Learning how to drive the internet highway on the path to the Smart Home means rules, regulations and laws.
Aaron Tilley for Forbes: Five startups are announcing the launch of the very first HomeKit-certified devices today. HomeKit is Apple’s standard for how third-party smart home gadgets connect in iOS. These five HomeKit-compliant devices include: Ecobee’s $250 WiFi-connected thermostat. Elgato’s line of sensors that collect data on air quality, humidity, air pressure, temperature as well as energy and water consumption. iHOME’s smart plug that allows users to turn on and off appliances wirelessly. Lutron’s bridge device that connects the HomeKit standard with its connected lighting system. Insteon’s bridge device that connects its massive catalogue of existing home automation devices with HomeKit. Each of these device makers had to go through Apple’s MFi (“Made for iPhone/iPod/iPad”) program to achieve certification. Apple requires device makers to install an authentication chip in their product as well as go through extensive usability testing to make sure the products live up to Apple’s lofty standards.
Adam Clark Estes for Gizmodo: Smart lighting systems like Philips Hue are futuristic and awesome and, typically, expensive. But IKEA wants to offer this type of technology to the masses. The Swedish flatpack furniture empire is developing an entire smart home system, and it looks futuristic and awesome and, you guessed it, cheap. This shouldn’t come as a huge surprise. IKEA’s been inching into the home electronics business very deliberately, and it’s only natural that it would want to upend the burgeoning smart home market. Creating with a connected lightbulb system makes good sense. We already saw IKEA’s affordable, motorized sit/stand desk last fall. Then, came IKEA’s versatile and customizable wireless charging system that hit stores this spring. But next fall, the so-called Home Smart II Lighting Collection will take things to a new level. At least, IKEA says it’s going to do this. I recently visited IKEA’s headquarters in Älmhult, where the company was showing off all kinds of new goodies, from vegetarian meatballs to couches made out of paper. At an event that I can only describe as a science fair for furniture, I learned a little bit about how the new lighting system will work. Since I didn’t test the products themselves, I’ll offer you IKEA’s description of the system, which is being developed in collaboration with Frog Design. Cont'd...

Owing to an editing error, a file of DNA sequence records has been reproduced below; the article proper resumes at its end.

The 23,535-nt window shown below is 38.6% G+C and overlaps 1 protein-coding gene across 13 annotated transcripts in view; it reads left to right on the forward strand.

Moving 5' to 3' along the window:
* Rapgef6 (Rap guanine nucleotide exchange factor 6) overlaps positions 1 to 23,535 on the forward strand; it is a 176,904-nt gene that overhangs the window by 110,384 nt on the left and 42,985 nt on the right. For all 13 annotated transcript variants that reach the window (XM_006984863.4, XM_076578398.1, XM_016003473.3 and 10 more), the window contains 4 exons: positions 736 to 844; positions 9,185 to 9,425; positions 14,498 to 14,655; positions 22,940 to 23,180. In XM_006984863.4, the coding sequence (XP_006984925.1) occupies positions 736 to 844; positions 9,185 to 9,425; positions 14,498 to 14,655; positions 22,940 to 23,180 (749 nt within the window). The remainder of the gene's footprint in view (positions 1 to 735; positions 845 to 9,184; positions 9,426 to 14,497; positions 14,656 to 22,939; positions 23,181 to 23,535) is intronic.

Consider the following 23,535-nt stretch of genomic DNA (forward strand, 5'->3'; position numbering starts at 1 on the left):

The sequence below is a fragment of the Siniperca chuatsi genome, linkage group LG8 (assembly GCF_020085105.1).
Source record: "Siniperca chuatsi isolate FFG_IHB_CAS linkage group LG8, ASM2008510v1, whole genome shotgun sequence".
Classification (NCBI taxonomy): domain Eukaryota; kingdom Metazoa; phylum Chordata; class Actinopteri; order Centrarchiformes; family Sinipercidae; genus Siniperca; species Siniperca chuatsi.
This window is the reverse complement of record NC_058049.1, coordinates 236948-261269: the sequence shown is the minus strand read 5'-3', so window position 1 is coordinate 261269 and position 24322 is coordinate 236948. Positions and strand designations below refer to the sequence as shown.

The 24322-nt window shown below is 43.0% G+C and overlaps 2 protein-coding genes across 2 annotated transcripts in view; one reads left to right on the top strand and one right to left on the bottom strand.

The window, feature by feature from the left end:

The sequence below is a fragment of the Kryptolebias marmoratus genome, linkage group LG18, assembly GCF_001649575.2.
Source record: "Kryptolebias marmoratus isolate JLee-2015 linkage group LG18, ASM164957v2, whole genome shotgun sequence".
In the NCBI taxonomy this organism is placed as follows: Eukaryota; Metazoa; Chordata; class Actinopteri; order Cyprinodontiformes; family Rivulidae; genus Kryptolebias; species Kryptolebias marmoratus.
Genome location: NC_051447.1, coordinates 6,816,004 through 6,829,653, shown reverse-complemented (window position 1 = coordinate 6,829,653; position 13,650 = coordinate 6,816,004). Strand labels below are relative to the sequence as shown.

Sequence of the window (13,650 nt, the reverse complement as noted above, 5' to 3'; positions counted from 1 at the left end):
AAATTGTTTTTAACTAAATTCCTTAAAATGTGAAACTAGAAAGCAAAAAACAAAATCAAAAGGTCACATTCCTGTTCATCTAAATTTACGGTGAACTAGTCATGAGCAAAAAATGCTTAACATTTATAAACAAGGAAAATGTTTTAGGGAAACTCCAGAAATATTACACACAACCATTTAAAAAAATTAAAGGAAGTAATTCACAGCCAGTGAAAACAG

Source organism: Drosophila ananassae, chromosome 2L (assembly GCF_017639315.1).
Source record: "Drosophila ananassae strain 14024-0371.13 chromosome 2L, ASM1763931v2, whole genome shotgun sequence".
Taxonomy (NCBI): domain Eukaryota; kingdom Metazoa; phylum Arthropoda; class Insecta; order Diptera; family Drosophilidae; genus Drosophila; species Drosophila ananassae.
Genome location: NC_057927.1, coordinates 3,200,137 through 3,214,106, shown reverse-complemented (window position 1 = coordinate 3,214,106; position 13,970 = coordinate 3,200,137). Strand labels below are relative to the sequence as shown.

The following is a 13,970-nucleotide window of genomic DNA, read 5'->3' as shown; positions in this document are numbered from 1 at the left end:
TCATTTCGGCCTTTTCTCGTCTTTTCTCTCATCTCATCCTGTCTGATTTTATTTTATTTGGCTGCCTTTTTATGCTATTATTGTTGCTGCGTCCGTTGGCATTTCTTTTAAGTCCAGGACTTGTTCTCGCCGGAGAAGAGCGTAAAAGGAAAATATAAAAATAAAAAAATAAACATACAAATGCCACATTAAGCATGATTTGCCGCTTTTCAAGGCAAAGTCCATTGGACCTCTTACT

By Jacob Kastrenakes for The Verge: The promise of the smart home is a world of appliances that anticipate your needs and do exactly what you want them to at the touch of a button, but that vision devolves into chaos when none of those devices can actually talk to each other. That's more or less the state of the smart home today, but now Google is trying to offer a solution. At its developers conference this afternoon, Google announced two pieces of software for the smart home and the broader collection of connected devices around us, increasingly known as the internet of things. Those two pieces are Brillo, an operating system, and Weave, a common language for devices to talk to one another. And importantly, Weave doesn't have to run on Brillo — so appliance manufacturers can theoretically add it on to their existing products. With Weave, Google is creating a "common language" that devices can use to talk about things like locking a door, taking a photo, or measuring moisture. Google will keep adding more functions as it thinks of them, and developers will be able to submit their own functions, which Google will vet and potentially add in. Weave devices are even required to go through a certification program to ensure that they work properly.
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RETRO-M is designed to replace existing Home Intercom Systems and operate on existing 3 and 4 wire systems. BLUETOOTH you music by adding the BT-RECEIVER. No need to remove existing master wall housing, trim plates available to cover those large holes. The RETRO-M intercom unit has a built-in AM/FM radio. Plug in mp3 players such as iPod, iPhone, Zune or any other hand held player into the master and share your music with the entire family. Choose between two music sources; listen to the radio in one room and the mp3 in another room.